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High-pressure system that brought southern, central Utah storms will stay throughout the week

The biggest potential for rain — and thunderstorms — is in the afternoons and evenings and decreases when temperatures drop into the night.

(National Park Service via AP) In this photo provided by the National Park Service is the scene after a flash flood in Zion National Park, Utah on Tuesday, June 29, 2021. More flash floods were expected in the area on Monday.

Monday’s scattered storms in south and central Utah gave residents a glimpse of what the rest of the week could look like as a high-pressure system brings moisture to those parts of the state.

The National Weather Service forecasters say this storm system — and potential for isolated rainfall and other severe weather — will stay in much of Utah and southwest Wyoming through the rest of the week.

The best chance for rain, NWS says, will come in the afternoon and evening and diminish as temperatures fall into the night. There’s a chance of showers (and strong storms) in all but the extreme northeast parts of Utah.

Into the latter part of the week, forecasters expect the biggest potential for heavy rainfall and thunderstorms to be along the spine, or to the east, of Utah’s central and southern mountains.

That threat will spread to all of southern Utah by the weekend, NWS said.

Temperatures are likely to remain in the normal range for central and southern Utah, and be slightly higher than normal in northern Utah.

In Salt Lake City, NWS forecasters said temperatures for the rest of the week will bounce between the low-to-mid 70s and the mid-to-high 90s. In Cedar City, where there’s a chance of thunderstorms all week, temperatures are slightly lower with highs in the mid-to-upper 80s and lows in the high 60s.

The slow-moving storm system dumped about 0.9 inches of rain Monday on Cedar City, NWS said. Since July 13, the city has received nearly half of its 3.09-inch rainfall total for 2021 so far, but is below its normal rainfall total by more than 5 inches.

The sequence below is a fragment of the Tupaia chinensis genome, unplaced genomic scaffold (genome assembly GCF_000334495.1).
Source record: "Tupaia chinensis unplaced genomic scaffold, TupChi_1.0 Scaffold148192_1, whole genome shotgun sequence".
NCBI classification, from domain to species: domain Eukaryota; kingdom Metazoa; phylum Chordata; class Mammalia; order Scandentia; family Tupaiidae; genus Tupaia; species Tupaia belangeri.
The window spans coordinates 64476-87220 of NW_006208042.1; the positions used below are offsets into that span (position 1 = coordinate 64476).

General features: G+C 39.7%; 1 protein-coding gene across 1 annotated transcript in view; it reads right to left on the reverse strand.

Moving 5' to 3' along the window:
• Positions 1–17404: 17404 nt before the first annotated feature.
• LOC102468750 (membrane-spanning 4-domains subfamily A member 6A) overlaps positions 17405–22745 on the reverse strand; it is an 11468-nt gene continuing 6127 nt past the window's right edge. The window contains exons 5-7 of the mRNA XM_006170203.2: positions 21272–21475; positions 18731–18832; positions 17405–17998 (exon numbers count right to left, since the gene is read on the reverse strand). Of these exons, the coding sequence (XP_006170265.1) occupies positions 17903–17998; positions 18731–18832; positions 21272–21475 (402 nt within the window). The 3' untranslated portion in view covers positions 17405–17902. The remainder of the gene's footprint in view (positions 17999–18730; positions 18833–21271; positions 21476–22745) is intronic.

The rain that fell Monday in that part of southern Utah prompted flash flood warnings and advisories.

A flash flood warning for the New Harmony area, south of Cedar City and including Pinto and Ash creeks, was in effect until 9 p.m. Monday.

As rain fell Monday afternoon, NWS warned motorists traveling on Highway 56 west of Cedar City to watch out for hail as large as pingpong balls and wind gusts up to 60 mph, in addition to the heavy rainfall.

Jesse Harris, a Cedar City resident, posted a video of his neighborhood just after 2:30 p.m. Video shows several inches of water rushing down the street toward his vehicle. He said he worried he wouldn’t be able to get to his home and noted the flood was washing away lawns.

“This is nuts,” he says.

The NWS advised these floods could be life-threatening, and said motorists should not drive on flooded roads.

More storms, part of this same high-pressure system spreading north, also found their way into parts of Utah and Salt Lake counties on Monday, producing scattered showers as people prepared for their evening commute.

The NWS issued a significant weather advisory for that area and warned people there — especially those at Utah Lake — of gusty winds. That advisory lapsed at 4:30 p.m.

Forecasters there said there was an increased potential for thunderstorms and rain along the Wasatch Front until 6 p.m. — “though it currently seems like rainfall totals will be fairly limited.”

Many people took to social media to post footage of the rare rainfall. One user called it a “sight for sore eyes.”


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